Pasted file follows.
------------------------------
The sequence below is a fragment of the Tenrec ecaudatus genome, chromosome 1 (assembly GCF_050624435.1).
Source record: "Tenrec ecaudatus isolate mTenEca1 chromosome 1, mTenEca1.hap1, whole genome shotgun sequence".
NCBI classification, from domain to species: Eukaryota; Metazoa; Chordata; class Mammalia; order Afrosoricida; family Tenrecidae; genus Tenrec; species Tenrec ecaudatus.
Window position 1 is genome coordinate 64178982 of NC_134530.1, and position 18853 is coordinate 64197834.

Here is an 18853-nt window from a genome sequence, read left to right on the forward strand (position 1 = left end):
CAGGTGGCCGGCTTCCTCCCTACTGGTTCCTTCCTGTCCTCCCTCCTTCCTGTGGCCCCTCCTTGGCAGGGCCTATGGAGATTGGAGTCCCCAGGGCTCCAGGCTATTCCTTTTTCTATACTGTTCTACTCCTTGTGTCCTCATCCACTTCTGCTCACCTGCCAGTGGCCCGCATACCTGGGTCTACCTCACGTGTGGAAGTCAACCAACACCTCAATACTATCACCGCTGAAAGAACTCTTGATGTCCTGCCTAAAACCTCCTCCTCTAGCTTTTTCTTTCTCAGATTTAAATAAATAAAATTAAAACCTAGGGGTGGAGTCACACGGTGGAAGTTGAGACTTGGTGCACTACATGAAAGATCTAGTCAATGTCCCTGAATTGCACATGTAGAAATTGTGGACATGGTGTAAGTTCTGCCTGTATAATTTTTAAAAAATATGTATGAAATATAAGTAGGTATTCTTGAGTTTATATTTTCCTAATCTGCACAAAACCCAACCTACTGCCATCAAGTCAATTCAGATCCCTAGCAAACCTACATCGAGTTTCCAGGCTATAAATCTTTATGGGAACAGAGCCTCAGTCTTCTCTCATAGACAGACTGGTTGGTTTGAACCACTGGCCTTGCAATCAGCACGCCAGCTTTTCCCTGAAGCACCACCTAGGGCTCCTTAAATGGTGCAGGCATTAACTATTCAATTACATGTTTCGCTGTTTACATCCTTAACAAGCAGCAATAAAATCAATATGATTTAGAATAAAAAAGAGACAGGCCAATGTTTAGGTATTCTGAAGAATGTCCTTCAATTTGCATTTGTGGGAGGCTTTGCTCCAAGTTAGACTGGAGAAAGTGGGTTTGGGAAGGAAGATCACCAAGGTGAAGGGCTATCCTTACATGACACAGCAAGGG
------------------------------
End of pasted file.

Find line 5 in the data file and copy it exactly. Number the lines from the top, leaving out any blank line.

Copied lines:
Here is an 18853-nt window from a genome sequence, read left to right on the forward strand (position 1 = left end):